To succeed in this new world, you have to sell yourself. You go to a brand-name college, not to imbibe the wisdom of its professors, but to make impressions and connections. You pick a niche that can bring attention to yourself and then develop your personal public relations efforts to let the world know who you are. —Alan Wolfe, New York Times Book Review, 7 Jan. 2001
The ivory-billed woodpecker, wan ghost of southern woodlands, may actually be flying forth from its niche in extinction. —Frank Graham, Jr., Audubon, May/June 2000
Creatures in the genus Rickettsia occupy a niche between bacteria and viruses. They carry much of their own cellular equipment and are vulnerable to antibiotics, but like viruses they need to invade living cells in order to grow. —Wayne Biddle, A Field Guide to Germs, 1995
No, a safe and humble backbencher's niche in the Senate was the inheritance of a Julius these days. —Colleen McCullough, The First Man in Rome, 1990
A dozen or so fey young monks in saffron robes and shaven heads wafted from quiet niche to niche begging alms and looking very flesh-bound to my jaded eyes. —Arthur Miller, Timebends, 1987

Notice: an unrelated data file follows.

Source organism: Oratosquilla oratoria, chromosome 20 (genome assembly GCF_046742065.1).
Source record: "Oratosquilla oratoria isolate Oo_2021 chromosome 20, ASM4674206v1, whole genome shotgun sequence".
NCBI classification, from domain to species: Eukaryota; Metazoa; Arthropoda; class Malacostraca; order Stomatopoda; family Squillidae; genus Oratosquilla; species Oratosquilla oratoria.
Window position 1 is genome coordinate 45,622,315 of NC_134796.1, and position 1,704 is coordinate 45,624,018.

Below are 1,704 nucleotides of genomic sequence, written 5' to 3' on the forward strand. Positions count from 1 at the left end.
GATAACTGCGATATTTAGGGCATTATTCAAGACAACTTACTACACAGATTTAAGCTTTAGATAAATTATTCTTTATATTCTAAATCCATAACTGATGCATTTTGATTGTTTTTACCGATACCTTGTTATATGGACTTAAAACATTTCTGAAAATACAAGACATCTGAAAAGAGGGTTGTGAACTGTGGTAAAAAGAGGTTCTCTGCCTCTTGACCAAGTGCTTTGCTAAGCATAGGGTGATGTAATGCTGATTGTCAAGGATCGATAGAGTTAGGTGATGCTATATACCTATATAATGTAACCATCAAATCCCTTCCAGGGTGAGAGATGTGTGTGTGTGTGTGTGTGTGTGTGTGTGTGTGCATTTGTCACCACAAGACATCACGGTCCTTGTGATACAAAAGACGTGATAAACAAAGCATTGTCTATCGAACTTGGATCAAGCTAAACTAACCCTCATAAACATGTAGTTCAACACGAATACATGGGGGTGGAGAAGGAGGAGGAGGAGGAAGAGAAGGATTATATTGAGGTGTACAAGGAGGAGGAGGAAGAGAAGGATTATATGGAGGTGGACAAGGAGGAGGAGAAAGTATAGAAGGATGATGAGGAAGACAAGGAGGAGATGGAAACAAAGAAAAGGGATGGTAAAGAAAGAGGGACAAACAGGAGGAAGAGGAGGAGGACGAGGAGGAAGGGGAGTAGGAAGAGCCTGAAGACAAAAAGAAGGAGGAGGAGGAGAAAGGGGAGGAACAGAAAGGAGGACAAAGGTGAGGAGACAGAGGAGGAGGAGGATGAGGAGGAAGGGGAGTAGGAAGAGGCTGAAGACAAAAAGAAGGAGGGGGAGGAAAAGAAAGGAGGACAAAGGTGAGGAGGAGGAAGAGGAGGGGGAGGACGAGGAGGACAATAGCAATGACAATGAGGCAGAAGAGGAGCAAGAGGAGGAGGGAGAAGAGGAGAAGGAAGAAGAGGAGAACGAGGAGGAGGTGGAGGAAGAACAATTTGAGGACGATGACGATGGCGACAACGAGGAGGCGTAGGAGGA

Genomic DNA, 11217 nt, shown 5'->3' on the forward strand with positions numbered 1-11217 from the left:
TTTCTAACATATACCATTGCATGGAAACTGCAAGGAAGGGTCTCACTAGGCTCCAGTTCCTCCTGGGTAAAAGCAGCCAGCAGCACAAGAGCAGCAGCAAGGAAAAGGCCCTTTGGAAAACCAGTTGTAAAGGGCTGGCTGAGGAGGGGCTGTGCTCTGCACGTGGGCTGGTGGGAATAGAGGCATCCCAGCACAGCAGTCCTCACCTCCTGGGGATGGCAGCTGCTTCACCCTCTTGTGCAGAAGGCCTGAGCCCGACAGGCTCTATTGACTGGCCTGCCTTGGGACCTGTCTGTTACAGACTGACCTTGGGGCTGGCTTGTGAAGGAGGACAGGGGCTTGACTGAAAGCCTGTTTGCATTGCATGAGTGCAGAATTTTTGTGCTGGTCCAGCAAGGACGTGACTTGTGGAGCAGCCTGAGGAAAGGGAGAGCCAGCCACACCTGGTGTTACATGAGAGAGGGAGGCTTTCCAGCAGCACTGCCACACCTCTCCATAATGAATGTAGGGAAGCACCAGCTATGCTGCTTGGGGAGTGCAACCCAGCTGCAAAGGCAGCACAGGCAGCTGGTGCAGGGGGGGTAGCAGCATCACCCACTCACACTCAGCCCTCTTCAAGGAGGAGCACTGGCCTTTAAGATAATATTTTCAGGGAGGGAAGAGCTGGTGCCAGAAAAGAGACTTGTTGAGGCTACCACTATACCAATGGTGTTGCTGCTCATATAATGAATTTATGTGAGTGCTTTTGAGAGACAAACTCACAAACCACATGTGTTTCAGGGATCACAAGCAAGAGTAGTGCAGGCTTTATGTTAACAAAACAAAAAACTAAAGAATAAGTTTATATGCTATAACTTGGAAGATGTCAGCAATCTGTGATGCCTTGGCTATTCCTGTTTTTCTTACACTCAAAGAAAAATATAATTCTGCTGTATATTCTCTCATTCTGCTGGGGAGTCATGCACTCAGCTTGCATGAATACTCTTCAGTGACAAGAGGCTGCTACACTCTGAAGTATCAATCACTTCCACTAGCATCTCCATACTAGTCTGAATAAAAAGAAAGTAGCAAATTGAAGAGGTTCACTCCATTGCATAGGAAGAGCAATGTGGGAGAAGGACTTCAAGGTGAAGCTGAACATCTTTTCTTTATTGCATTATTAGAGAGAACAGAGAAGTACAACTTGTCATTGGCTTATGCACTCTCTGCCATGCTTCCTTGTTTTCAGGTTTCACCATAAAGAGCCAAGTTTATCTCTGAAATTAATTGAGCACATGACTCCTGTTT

The most moving of all the museums in Russia, right now, is also the smallest and the most unlikely. Niched with no fuss whatever in what was a communal apartment high in the annex of the former Sheremetyev Palace in St. Petersburg, it is devoted to a great Russian poet, Anna Akhmatova (1889-1966). —John Russell, New York Times Book Review, 1 Jan. 1995
:crater<typical niche formation resulting from an ulcer>
Smallest unit of a habitat that is occupied by an organism. A habitat niche is the physical space occupied by the organism; an ecological niche is the role the organism plays in the community of organisms found in the habitat. The activities of an organism and its relationships to other organisms are determined by its particular structure, physiology, and behaviour.